Getting online reviews of your estate planning and elder law firm is step one. If all you did was collect online reviews, that would be good, but not great. To maximize your online reviews, you want to leverage them and use them in a variety of different ways. Start by conducting an inventory of the reviews so that you know what you have to work with. Making this a monthly task, for yourself or a team member, will serve a few purposes. It will remind you that you need to ask raving fans for online reviews, create content for blog posts and email newsletters, and keep you current on your online presence.
Once you have an inventory list of online reviews, consider what belongs where. For instance, a blog post that consists of a short, two-sentence testimonial is going to leave a lot to be desired. But that same short two-sentence testimonial will fit perfectly in a testimonial section on your website. Just be sure to ask IMS to alternate long testimonials with short testimonials so the page will look more balanced.
If you have a testimonial that reads like a short novel, that’s perfect for your blog. Remember to alternate testimonials with news items and other topics on your blog, so that it’s not one long stream of testimonials.
Consider adding a reviews section to your email newsletter. If your newsletter is made up of sections, like a newspaper, add an online review section that will be included in every edition. This way, your readers will expect to see a good review every time they receive the email.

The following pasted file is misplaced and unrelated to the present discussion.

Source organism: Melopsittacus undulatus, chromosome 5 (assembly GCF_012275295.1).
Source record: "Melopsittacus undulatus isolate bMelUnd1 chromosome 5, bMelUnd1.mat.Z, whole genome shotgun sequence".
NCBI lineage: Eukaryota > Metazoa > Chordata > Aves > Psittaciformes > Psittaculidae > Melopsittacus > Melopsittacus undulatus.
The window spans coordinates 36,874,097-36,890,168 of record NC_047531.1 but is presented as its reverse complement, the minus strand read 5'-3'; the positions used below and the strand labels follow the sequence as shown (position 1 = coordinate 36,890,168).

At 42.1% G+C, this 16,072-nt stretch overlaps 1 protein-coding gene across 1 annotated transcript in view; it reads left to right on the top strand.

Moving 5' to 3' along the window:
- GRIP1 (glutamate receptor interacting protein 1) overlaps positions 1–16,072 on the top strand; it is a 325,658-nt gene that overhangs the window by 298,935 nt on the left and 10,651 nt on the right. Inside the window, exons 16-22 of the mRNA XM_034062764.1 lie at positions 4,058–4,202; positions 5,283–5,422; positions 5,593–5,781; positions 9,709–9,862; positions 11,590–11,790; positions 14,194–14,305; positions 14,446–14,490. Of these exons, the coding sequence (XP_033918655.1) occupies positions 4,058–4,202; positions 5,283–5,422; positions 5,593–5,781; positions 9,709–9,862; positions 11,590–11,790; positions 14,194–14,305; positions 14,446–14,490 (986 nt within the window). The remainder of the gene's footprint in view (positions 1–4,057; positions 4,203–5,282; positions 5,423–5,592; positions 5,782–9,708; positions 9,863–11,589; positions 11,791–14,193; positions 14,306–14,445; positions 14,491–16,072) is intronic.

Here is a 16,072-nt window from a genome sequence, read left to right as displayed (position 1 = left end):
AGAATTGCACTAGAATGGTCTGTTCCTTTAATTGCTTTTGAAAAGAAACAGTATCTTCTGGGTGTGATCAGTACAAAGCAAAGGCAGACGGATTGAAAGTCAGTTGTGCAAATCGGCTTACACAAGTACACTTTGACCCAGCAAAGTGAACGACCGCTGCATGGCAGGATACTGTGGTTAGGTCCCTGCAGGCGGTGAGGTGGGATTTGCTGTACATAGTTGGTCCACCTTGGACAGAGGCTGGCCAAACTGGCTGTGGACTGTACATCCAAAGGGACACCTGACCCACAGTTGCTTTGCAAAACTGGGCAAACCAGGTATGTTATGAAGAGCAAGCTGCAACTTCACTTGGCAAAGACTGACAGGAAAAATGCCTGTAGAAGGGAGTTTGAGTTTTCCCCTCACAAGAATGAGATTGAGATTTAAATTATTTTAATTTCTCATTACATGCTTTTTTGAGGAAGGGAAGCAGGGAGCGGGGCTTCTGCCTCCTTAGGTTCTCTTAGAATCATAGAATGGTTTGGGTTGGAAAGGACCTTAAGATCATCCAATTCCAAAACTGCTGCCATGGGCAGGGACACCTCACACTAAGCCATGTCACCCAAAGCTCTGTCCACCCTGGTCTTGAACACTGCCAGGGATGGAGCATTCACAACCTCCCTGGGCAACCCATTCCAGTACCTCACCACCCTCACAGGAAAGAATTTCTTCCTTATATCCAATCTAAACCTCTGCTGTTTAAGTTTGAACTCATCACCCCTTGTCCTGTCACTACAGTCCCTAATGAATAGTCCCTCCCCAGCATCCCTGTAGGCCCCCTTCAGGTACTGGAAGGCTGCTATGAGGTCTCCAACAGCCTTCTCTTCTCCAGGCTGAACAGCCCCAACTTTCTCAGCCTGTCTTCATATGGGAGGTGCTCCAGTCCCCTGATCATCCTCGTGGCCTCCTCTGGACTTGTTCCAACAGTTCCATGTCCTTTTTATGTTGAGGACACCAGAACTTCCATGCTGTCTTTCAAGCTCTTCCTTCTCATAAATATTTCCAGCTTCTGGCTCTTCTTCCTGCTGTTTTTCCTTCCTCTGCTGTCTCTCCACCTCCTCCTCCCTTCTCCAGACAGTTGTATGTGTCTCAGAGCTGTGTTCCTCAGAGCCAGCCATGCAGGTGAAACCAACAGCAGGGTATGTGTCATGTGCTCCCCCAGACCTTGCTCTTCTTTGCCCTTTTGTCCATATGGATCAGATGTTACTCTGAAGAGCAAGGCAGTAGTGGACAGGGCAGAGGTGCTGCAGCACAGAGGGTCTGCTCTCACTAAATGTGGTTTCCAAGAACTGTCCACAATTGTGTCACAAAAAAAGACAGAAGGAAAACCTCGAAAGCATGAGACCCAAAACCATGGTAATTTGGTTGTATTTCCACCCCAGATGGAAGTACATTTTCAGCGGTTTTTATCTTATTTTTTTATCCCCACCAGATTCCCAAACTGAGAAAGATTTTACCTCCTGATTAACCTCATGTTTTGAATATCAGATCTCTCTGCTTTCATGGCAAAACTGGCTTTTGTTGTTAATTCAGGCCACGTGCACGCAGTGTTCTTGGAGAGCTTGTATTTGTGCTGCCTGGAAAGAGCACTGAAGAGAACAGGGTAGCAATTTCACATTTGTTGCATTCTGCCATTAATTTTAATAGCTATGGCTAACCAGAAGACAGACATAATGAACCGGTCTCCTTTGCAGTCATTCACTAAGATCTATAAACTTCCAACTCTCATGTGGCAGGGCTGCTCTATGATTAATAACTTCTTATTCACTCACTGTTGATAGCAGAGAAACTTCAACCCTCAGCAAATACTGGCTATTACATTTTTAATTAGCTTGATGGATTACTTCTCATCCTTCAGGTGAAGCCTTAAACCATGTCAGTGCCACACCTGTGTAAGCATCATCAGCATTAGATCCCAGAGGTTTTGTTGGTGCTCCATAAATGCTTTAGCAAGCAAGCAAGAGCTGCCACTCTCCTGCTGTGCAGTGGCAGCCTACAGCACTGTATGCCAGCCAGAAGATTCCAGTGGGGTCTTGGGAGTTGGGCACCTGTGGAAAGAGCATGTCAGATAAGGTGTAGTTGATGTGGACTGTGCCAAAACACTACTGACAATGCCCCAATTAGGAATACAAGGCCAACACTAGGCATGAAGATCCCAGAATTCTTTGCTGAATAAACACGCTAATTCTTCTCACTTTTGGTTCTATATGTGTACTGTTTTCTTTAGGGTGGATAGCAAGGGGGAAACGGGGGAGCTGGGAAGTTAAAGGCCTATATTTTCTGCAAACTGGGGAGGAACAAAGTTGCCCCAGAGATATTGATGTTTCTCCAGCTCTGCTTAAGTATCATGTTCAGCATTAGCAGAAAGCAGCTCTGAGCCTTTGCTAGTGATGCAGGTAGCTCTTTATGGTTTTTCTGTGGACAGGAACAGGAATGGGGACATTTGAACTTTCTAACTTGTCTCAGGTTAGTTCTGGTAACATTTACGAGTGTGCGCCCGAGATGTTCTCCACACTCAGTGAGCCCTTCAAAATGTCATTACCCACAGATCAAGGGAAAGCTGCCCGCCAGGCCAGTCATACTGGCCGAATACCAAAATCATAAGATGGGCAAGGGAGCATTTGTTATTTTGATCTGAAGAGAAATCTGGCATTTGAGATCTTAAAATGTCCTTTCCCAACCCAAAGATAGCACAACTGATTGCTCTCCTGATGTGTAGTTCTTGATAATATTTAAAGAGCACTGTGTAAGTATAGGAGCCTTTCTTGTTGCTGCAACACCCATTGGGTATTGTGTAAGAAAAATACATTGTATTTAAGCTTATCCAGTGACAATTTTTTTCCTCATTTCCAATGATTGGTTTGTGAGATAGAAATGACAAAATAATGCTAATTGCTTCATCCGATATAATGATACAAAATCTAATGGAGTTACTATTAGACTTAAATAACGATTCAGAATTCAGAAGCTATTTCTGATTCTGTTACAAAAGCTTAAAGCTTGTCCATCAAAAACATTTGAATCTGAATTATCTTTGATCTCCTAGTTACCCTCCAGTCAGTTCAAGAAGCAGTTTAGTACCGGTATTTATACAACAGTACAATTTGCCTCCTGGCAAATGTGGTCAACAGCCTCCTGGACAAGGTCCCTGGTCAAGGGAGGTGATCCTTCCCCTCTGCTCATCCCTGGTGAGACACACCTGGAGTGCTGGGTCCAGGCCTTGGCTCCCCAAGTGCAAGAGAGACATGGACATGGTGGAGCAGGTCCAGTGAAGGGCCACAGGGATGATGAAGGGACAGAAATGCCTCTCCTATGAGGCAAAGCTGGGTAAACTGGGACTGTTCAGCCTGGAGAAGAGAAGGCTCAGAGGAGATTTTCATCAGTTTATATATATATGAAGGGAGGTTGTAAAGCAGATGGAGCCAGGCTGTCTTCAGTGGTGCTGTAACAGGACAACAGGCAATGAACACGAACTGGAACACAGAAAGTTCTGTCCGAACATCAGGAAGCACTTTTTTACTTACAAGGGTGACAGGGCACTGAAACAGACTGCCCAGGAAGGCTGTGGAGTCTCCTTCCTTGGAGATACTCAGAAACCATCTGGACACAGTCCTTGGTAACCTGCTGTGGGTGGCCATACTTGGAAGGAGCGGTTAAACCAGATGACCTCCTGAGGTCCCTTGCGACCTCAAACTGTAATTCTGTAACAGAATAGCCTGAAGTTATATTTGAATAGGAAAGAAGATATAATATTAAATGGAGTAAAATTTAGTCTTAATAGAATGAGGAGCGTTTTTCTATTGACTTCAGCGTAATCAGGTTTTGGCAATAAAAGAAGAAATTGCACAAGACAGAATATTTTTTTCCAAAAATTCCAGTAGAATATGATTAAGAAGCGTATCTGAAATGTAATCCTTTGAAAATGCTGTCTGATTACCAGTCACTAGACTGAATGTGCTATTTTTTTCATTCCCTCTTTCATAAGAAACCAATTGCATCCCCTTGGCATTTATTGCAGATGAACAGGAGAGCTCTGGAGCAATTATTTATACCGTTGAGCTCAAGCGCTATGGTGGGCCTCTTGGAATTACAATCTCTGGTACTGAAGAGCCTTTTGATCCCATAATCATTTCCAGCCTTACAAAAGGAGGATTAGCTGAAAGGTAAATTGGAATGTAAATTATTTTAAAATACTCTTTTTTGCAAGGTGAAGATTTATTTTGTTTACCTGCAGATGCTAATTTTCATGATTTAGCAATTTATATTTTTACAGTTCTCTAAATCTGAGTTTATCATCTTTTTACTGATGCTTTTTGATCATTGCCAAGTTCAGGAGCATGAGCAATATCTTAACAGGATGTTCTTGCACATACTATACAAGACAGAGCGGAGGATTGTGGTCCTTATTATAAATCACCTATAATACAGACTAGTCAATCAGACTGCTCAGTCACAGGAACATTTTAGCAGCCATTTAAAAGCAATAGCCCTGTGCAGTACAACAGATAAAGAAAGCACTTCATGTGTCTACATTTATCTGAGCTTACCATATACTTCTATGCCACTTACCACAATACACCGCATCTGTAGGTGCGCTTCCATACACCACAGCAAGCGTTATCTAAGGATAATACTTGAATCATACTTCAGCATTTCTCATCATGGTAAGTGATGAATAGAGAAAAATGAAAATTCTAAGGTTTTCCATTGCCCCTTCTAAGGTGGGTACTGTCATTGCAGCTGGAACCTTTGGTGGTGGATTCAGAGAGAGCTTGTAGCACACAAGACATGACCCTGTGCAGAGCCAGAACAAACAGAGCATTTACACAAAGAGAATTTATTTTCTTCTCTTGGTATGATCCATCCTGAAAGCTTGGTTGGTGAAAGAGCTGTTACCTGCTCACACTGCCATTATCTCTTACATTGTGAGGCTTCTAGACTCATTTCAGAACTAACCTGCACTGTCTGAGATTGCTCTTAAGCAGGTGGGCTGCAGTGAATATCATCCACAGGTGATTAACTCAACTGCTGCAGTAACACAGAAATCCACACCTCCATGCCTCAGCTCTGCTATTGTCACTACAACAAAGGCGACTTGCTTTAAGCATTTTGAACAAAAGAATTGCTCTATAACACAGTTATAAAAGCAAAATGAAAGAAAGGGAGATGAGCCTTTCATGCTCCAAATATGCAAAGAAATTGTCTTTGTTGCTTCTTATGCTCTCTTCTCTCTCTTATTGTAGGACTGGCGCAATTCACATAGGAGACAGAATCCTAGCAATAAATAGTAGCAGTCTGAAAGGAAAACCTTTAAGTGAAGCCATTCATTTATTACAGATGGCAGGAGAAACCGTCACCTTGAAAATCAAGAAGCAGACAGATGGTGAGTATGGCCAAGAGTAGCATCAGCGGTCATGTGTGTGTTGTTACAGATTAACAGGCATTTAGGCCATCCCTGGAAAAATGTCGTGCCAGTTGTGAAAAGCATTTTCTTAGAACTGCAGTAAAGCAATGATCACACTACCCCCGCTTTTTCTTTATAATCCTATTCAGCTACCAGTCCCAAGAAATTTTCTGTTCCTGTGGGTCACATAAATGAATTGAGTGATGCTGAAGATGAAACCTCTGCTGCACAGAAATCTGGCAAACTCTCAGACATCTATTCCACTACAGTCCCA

Remember that one of the key elements of marketing is repetition. When someone sees a positive review once, it registers. When they see it again, or when they see a second and a third positive review, the message becomes clearer with every repetition: this is a great law firm that solves client problems. Especially in today’s crowded media environment, messages must be delivered more than once.
Online reviews can be used in non-digital marketing also. If you have a print newsletter or a firm brochure, you may want to dedicate some space to include these reviews. Yes, these hard copy marketing tools are still used by many law firms. Something a little unexpected in a law firm: a self-published book of reviews for clients to leaf through while they are waiting in your reception area. Edited selectively, this collection of reviews would reinforce your client’s sense that they are in the right place, meeting with the right lawyer to help solve their problem.